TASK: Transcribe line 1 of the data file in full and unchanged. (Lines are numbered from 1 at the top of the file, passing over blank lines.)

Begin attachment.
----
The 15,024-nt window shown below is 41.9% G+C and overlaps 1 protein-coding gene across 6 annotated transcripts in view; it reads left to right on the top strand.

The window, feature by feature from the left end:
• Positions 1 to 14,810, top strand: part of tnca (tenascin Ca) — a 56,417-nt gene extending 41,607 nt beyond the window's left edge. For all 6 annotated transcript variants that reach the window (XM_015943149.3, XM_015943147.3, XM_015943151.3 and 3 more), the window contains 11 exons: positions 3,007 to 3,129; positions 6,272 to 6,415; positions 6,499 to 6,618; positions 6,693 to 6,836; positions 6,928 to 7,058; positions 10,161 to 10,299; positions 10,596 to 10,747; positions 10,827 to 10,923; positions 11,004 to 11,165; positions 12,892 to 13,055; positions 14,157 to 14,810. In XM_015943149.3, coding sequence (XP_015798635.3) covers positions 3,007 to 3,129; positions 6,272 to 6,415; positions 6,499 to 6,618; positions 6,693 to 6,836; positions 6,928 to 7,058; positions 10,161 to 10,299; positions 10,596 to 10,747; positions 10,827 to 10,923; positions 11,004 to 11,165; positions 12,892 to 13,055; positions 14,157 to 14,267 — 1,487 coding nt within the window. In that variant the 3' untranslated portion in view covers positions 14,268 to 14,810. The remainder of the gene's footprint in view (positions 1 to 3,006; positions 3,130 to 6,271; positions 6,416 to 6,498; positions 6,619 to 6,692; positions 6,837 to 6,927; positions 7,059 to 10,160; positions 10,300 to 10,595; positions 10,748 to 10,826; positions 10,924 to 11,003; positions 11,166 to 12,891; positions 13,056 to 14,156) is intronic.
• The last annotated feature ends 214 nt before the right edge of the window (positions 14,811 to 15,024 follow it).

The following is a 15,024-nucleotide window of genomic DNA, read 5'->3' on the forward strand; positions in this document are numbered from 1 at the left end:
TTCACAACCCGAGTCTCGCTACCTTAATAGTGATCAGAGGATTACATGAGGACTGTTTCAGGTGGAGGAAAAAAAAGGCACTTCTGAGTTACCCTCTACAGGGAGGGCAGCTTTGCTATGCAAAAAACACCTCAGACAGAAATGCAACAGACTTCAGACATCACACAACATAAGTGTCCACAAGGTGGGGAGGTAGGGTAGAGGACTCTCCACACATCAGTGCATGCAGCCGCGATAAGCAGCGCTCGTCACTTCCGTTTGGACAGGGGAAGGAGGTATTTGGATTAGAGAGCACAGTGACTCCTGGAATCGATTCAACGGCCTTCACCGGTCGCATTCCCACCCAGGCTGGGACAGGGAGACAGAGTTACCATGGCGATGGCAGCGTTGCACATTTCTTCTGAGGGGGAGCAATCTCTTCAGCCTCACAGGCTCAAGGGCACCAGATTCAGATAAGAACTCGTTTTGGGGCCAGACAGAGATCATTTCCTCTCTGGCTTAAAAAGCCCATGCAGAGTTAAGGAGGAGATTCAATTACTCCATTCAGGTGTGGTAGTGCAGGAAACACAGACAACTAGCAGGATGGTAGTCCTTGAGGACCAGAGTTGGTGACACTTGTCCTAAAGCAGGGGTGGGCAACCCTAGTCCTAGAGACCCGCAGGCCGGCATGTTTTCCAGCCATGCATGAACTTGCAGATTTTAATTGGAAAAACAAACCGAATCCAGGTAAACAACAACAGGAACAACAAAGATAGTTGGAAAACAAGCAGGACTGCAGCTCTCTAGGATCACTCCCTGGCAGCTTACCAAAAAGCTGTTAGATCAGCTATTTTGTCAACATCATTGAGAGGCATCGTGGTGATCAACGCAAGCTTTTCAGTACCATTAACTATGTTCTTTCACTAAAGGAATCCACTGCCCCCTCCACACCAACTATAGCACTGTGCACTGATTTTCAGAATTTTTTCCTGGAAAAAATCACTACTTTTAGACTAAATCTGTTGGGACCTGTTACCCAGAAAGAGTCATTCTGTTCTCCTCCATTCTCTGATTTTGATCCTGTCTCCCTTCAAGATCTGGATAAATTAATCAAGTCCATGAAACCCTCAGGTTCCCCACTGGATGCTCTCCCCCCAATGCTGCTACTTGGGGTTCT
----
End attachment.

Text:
The 15,024-nt window shown below is 41.9% G+C and overlaps 1 protein-coding gene across 6 annotated transcripts in view; it reads left to right on the top strand.